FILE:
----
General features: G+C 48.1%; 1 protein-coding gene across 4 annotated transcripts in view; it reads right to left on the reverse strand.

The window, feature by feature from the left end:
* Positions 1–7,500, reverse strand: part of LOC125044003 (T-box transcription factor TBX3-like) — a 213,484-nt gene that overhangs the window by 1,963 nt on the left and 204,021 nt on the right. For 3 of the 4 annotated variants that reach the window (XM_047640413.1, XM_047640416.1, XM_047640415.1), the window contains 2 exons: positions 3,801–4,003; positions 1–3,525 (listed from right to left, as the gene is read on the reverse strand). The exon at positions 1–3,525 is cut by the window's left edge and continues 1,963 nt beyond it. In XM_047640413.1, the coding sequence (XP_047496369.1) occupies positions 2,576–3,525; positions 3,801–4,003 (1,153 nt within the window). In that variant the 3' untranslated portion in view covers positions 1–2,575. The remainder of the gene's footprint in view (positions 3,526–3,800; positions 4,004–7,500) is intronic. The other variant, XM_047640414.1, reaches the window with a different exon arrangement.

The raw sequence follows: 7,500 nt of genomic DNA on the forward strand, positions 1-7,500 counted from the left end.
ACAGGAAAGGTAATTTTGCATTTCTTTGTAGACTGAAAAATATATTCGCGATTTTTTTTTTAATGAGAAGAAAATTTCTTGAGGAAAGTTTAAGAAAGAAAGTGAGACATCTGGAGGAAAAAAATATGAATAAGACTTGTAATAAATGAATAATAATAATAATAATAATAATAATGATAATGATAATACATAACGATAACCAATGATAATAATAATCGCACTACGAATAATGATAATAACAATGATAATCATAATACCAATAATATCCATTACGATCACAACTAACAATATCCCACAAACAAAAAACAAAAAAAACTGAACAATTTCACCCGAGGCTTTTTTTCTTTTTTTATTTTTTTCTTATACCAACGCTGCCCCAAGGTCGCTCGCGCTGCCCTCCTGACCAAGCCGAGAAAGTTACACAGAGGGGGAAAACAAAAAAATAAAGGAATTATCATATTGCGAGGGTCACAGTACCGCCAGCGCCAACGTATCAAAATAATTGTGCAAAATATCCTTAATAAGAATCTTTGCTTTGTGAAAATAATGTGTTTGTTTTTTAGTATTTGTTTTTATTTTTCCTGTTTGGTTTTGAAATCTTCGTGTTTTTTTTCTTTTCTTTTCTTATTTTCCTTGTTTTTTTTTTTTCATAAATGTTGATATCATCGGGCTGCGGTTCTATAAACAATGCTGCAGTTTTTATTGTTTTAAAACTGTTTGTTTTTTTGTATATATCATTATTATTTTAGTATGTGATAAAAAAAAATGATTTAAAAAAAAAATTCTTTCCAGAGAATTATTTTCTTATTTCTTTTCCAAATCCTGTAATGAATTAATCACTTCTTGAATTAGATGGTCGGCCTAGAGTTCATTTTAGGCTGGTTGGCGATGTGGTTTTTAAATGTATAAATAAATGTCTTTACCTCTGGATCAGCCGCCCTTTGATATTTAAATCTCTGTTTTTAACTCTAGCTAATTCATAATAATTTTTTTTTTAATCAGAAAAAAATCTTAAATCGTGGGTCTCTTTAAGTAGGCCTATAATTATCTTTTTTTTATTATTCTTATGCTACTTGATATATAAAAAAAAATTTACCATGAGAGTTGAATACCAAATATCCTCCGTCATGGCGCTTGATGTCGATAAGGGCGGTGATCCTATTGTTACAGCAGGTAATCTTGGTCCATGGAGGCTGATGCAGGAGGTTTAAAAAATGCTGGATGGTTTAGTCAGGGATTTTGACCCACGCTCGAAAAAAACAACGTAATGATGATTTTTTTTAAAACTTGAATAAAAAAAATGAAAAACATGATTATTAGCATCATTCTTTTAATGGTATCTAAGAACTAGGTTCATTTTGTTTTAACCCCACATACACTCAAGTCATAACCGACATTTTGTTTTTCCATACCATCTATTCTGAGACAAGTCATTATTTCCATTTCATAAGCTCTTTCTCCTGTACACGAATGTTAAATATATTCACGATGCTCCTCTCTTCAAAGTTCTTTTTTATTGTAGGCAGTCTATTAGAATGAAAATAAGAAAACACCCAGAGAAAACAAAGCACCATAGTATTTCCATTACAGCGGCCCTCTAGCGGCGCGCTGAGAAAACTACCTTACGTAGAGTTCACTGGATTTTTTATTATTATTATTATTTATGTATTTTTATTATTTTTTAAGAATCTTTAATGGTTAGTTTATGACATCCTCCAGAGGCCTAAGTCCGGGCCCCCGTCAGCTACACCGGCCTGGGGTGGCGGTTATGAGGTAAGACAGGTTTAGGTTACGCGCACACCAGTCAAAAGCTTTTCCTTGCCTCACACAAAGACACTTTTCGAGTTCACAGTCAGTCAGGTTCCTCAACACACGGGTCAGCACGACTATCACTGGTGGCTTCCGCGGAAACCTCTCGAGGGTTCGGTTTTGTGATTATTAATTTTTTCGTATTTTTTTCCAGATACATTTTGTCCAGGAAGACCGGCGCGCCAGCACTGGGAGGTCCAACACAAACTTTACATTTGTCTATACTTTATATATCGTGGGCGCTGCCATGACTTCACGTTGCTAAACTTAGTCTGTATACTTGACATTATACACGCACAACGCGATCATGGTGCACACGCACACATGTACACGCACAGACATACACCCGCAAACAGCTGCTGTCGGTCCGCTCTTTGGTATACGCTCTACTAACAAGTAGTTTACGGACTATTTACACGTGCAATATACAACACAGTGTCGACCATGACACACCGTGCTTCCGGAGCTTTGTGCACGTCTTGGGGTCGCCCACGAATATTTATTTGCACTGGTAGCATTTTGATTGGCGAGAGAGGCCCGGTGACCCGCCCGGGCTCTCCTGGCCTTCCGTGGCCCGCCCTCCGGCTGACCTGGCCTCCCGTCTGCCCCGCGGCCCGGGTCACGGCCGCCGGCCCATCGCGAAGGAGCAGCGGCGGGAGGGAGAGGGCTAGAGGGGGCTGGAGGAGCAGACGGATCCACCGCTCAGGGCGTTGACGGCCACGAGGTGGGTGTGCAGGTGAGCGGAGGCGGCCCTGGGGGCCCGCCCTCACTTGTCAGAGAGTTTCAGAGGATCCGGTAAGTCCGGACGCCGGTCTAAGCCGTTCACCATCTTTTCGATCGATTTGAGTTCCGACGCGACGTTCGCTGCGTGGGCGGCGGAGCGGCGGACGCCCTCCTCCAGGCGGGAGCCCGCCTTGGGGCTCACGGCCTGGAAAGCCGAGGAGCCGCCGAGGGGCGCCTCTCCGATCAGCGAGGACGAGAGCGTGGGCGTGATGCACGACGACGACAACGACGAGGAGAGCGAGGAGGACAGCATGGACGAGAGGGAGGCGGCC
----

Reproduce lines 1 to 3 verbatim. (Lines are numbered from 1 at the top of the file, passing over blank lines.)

General features: G+C 48.1%; 1 protein-coding gene across 4 annotated transcripts in view; it reads right to left on the reverse strand.

The window, feature by feature from the left end:
* Positions 1–7,500, reverse strand: part of LOC125044003 (T-box transcription factor TBX3-like) — a 213,484-nt gene that overhangs the window by 1,963 nt on the left and 204,021 nt on the right. For 3 of the 4 annotated variants that reach the window (XM_047640413.1, XM_047640416.1, XM_047640415.1), the window contains 2 exons: positions 3,801–4,003; positions 1–3,525 (listed from right to left, as the gene is read on the reverse strand). The exon at positions 1–3,525 is cut by the window's left edge and continues 1,963 nt beyond it. In XM_047640413.1, the coding sequence (XP_047496369.1) occupies positions 2,576–3,525; positions 3,801–4,003 (1,153 nt within the window). In that variant the 3' untranslated portion in view covers positions 1–2,575. The remainder of the gene's footprint in view (positions 3,526–3,800; positions 4,004–7,500) is intronic. The other variant, XM_047640414.1, reaches the window with a different exon arrangement.